Please use this identifier to cite or link to this item: http://hdl.handle.net/2445/102748
Title: Metabolic responses to physical activity in subjects with type 1 diabetes
Author: Brugnara, Laura
Director: Novials, Anna
Gomis, Ramon, 1946-
Keywords: Diabetis
Metabolisme
Lipoproteïnes
Condició física
Diabetes
Metabolism
Lipoproteins
Physical fitness
Issue Date: 15-Dec-2015
Publisher: Universitat de Barcelona
Abstract: [eng] Type 1 diabetes mellitus is an autoimmune chronic disease that has undergone drastic changes on its clinical natural history in the last decades. Until the early XX century, the diagnosis of diabetes would mean a fatal outcome in few weeks or months. The evidence of hyperglycemia associated with abrupt polyuria, polydipsia, polyphagia and weight loss in a child or a young person determined a diagnosis of failure of insulin secretion, metabolic catabolism and death. The introduction of treatments with exogenous insulin was the first important change in the natural clinical history of diabetes. Subjects affected by diabetes experienced then a hope of treatment and life. The main initial concern of physicians and scientists was to avoid important episodes of hypo or hyperglycemia, which could lead to hypoglycemic coma or diabetic ketoacidosis. Different classes of insulins were tested and used with success, offering better life expectancy for the affected persons. In parallel with the provided increase of life expectancy, chronic complications related to diabetes were prone to appear. Those patients who, at that moment, benefit from the exogenous insulin, but maintained many episodes of hyperglycemia and glycemia fluctuations, developed chronic complications leading to blindness, renal failure, limbs amputations and/or cardiovascular complications as heart attack or stroke. Aware of the consequences of hyperglycemia, researchers started to design studies promoting a more strict control of glucose levels, with the intention of minimizing chronic complications related to diabetes. Studies for type 1 diabetes (T1D) like DCCT, published in 1993 (The Diabetes Control and Complications Trial Research Group, 1993) and its follow-up EDIC (Nathan et al., 2005), and others alike for type 2 diabetes (T2D) (UK Prospective Diabetes Study, UKPDS Group 1998), proved the reduction of complications rates and marked a new change in the natural clinical history of diabetes. Recently, tighter glycemic control became possible with the help of new insulins, insulin infusers, glucose sensors and nutrition research. The incidence of retinopathy, nephropathy, neuropathy and their consequent serious outcomes as blindness, end renal stage disease and lower limb amputations, reduced in the past two decades, as described in the US patients with diabetes (Gregg et al., 2014). The excess risk of mortality in individuals over 20 years old with diabetes (T1D and T2D) if compared with the risk of individuals without diabetes has decreased over time in both Canada and the UK, as shown in data recently published (M Lind et al., 2013). This may be, in part, due to the earlier diagnosis, as well as to improvements in diabetes care (M Lind et al., 2013). In patients with T1D, a reduction of all-cause mortality and also of specific cardiovascular mortality could be verified, especially if associated with a good glycemic control; these rates, nevertheless, are still the double of the ones seen in subjects without diabetes (Marcus Lind et al., 2014). Physical activity is considered as a health promoter procedure for general population and a therapeutic tool for prevention and/or treatment of several chronic diseases, like T2D, cardiovascular disease or cancer. Persons with T1D are stimulated to participate in exercise training programs and competition events. Nowadays, with the current knowledge, several elite athletes with T1D are able to compete in the same categories that the ones without diabetes, but requiring for that a strict balance among insulin adjustments, carbohydrate intake and physical activity characteristics. Many questions may be formulated at the present time: are persons with T1D being beneficiated from physical activity as persons without diabetes? Do the subjects with T1D present the same physical conditions for exercise performance than the non-diabetic ones? Do they present different metabolic response when performing a session of exercise? Does physical activity improve lipoprotein profile generating cardiovascular benefits for the subjects with T1D? What are the characteristics of muscular composition of patients with T1D, and are they different from subjects without diabetes? What are the factors that could be interfering? These questions are discussed in the present thesis. Some answers were achieved and some other questions emerged. Nowadays, the availability of new technological approaches, the improvements on basic research, and the possibility to integrate the information of basic research with clinical research are improving the knowledge in biomedical science. A better understanding of physiopathology can be obtained, and with it, a better care, a better quality of life, and longer life expectancy can be offered to persons who have type 1 diabetes.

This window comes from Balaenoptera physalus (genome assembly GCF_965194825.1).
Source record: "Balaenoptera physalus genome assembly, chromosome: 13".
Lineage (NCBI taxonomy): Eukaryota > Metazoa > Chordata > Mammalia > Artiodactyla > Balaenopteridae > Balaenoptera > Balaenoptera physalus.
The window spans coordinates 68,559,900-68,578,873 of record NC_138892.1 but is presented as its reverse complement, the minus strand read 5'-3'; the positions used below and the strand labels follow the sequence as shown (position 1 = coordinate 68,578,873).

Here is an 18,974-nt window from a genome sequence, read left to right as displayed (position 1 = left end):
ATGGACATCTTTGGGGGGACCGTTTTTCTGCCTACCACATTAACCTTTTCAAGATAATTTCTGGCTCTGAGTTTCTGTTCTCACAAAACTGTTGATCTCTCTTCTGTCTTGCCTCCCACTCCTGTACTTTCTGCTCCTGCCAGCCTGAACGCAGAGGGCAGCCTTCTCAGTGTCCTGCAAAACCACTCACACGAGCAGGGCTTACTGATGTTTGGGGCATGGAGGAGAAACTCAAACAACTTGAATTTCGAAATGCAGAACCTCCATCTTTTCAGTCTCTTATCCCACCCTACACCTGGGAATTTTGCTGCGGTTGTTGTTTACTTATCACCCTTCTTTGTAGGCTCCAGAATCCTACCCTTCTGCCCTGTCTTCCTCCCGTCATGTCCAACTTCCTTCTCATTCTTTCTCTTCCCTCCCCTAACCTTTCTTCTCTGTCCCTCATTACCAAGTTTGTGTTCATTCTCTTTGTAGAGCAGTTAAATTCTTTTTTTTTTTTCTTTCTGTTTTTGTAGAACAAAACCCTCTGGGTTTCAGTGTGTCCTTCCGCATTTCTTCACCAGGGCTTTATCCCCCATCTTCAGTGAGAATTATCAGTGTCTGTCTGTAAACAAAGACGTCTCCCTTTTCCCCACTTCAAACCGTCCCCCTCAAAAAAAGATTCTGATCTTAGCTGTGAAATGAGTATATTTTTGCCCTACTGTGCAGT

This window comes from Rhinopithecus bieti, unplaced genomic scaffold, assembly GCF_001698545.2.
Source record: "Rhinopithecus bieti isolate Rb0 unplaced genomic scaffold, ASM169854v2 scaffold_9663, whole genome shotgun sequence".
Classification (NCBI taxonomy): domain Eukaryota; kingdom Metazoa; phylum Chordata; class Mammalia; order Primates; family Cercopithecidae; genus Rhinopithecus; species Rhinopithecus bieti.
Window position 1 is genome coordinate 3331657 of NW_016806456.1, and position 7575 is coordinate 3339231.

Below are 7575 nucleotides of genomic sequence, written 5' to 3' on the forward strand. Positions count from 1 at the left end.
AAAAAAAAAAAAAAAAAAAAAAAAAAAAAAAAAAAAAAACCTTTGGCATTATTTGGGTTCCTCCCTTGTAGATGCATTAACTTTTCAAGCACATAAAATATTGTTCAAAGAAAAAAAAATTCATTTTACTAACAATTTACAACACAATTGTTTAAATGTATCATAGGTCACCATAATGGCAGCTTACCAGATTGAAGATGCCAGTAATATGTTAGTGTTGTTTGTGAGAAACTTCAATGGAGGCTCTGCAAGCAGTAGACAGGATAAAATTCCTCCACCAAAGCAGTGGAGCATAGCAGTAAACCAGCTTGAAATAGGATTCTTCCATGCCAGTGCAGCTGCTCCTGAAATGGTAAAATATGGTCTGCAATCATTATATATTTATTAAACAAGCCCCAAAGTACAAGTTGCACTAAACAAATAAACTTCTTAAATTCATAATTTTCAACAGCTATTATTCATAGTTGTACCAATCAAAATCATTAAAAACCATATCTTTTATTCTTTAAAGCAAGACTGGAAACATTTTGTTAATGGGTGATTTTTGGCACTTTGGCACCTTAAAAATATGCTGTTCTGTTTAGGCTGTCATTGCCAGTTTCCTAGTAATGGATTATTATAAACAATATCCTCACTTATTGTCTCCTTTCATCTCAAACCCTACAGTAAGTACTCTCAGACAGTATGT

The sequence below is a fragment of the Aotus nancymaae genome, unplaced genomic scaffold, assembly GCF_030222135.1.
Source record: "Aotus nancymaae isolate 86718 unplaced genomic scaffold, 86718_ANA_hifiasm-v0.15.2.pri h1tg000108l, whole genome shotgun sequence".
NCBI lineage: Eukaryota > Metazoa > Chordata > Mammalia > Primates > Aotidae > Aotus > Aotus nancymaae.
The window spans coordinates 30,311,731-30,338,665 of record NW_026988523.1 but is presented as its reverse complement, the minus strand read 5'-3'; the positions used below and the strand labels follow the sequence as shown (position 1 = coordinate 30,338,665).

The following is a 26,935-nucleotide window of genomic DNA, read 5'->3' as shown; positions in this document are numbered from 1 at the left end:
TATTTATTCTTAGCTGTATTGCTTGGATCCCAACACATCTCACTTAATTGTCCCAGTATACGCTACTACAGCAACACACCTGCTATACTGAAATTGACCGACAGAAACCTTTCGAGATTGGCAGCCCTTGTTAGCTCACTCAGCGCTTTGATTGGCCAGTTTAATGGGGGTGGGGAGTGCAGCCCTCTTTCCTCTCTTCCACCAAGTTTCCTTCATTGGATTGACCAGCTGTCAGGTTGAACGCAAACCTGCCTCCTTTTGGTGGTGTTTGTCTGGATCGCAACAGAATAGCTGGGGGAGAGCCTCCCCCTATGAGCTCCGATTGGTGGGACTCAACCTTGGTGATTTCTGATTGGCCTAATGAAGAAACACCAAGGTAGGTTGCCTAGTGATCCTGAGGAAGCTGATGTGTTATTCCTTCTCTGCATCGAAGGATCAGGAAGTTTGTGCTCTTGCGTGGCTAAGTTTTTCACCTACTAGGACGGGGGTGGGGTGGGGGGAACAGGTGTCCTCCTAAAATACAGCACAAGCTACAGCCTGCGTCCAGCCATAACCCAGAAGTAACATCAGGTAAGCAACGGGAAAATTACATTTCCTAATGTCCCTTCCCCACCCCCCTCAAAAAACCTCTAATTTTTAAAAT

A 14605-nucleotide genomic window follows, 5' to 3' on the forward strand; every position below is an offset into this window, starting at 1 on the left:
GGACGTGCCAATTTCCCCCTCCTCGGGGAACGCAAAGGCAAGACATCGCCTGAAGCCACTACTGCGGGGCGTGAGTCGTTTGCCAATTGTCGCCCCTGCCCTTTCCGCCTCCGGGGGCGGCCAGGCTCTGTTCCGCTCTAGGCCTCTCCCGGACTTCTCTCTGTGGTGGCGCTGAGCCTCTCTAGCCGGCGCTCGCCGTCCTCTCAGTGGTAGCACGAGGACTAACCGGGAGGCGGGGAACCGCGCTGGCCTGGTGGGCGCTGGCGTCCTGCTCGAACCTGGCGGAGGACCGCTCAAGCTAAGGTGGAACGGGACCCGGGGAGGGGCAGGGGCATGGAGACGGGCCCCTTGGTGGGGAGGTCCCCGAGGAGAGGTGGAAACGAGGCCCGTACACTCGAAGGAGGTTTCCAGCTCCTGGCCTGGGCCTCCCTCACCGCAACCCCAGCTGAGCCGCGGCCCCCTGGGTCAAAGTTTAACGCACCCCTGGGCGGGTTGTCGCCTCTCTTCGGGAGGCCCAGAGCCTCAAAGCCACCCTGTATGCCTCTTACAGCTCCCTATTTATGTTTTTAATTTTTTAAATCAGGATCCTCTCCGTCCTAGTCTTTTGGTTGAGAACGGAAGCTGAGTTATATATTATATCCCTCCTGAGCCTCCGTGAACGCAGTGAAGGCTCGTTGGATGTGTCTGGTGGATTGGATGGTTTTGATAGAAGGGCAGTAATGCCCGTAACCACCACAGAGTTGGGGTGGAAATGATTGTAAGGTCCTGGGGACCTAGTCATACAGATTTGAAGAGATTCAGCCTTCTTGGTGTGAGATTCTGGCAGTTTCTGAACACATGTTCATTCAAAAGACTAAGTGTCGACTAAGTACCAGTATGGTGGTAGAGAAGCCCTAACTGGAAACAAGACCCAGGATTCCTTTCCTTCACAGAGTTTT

URI: http://hdl.handle.net/2445/102748
Appears in Collections:Tesis Doctorals - Facultat - Medicina

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